Foujita crafted “Events in Akita” with the desire that the viewer could grasp the “complete story of Akita” by looking at it. As such, he wanted to touch on the locals’ lifestyles, culture, traditions, history and livelihoods. All of these sentiments come through in the bridge at the center of the piece, with the words “Koro-Gibashi” carved into its railing. Foujita was reportedly delighted when he visited this bridge, saying it “sounded like ancient times.” The bridge is crucial to the composition of the whole piece, acting as a boundary between the festival scenery to the right of the viewer and the everyday life scenes depicted to the left.
The Koro-Gibashi bridge still exists in Akita today. Its name comes from the purity of the aloes wood that it’s made of - wood which was also used to create fragrant incenses, hence the use of the character for “scent” in the name. It’s said that there once was a government office near the bridge during the Nara Period, and that people would stop there to purify themselves prior to entering the nearby Koshio Shrine, which is the oldest in all of Akita.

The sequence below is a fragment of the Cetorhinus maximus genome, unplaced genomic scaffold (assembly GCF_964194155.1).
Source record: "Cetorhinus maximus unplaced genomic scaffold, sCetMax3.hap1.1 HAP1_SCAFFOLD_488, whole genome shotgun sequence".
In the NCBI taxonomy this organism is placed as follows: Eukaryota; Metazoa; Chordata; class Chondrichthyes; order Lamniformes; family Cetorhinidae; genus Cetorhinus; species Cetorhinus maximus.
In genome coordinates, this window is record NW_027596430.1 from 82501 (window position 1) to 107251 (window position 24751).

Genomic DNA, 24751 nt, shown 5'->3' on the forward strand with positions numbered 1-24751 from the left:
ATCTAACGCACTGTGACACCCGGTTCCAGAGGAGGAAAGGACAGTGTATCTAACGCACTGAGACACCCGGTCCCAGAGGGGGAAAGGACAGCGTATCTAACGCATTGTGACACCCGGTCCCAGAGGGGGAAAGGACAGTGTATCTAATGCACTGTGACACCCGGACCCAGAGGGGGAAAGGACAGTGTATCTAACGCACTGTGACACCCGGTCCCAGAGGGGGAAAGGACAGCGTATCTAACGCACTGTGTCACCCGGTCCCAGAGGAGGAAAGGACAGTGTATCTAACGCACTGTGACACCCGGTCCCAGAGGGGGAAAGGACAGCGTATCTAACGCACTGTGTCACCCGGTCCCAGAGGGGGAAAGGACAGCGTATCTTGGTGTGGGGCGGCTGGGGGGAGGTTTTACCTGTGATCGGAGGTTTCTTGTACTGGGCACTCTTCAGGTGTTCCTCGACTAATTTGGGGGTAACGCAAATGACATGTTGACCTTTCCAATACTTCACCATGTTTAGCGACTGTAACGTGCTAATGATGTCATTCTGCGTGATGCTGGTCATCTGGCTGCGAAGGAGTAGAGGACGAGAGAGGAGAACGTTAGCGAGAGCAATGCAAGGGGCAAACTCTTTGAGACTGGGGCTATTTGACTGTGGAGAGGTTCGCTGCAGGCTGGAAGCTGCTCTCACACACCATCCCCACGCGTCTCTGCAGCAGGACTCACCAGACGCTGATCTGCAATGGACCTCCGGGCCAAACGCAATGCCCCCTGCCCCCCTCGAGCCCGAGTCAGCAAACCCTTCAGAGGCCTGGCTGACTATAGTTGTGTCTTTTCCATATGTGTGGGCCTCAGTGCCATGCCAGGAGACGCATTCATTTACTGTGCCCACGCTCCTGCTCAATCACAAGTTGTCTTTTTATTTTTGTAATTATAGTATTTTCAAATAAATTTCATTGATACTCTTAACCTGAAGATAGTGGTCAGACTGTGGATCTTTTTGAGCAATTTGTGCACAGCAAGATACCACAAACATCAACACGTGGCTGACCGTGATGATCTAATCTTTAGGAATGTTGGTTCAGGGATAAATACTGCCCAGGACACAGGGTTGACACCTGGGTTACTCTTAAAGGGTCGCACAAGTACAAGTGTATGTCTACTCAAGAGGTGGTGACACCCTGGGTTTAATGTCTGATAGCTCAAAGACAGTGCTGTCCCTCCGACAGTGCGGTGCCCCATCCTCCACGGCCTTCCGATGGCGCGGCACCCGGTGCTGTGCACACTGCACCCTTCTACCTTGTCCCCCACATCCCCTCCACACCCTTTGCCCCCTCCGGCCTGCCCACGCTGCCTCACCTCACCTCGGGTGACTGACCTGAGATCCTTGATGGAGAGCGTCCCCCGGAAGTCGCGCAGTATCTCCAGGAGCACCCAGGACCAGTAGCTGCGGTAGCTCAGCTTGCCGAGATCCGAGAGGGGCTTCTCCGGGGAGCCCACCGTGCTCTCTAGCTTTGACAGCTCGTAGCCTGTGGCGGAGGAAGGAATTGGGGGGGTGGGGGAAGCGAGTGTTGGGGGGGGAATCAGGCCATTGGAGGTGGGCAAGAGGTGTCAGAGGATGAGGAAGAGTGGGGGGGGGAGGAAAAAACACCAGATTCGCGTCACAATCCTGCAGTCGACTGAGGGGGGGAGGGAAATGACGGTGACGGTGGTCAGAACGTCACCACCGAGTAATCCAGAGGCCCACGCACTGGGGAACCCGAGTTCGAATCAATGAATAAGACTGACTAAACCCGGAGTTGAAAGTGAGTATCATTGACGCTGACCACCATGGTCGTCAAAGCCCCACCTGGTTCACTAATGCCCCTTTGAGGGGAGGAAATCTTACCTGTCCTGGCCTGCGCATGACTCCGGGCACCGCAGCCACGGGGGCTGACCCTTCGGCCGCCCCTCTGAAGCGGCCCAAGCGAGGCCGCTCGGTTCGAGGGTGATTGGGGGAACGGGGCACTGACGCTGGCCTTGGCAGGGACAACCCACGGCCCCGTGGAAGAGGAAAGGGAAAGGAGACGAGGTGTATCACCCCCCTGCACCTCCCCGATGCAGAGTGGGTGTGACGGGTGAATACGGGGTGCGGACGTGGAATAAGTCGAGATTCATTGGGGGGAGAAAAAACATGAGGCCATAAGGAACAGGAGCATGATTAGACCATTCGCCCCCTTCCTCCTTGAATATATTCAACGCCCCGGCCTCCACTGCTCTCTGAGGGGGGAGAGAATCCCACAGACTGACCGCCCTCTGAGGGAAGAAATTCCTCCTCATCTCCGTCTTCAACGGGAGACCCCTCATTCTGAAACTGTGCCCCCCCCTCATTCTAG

Edo-Period travelogue writer Masumi Sugae wrote the following about this bridge:
“A plank blazed alight when a Naniwan sailor struck a fuse on top of this bridge. It issued a fragrance so wonderful that, thinking it was an aromatic wood, he replaced the older planks with new ones, then took the old ones and sold them for a princely sum.”
The bridge Foujita studied was reportedly still wooden. Though the present stone bridge has replaced the wooden one, the Koro-Gibashi in Foujita’s mural faces a vista of an ancient castle atop a hill. Nowadays, that hilltop is quiet, but once upon a time a castle stood upon its summit where many people visited. We encourage you to try and grasp the sounds of the past and the flow of time eternal as Foujita felt them upon contemplating this land.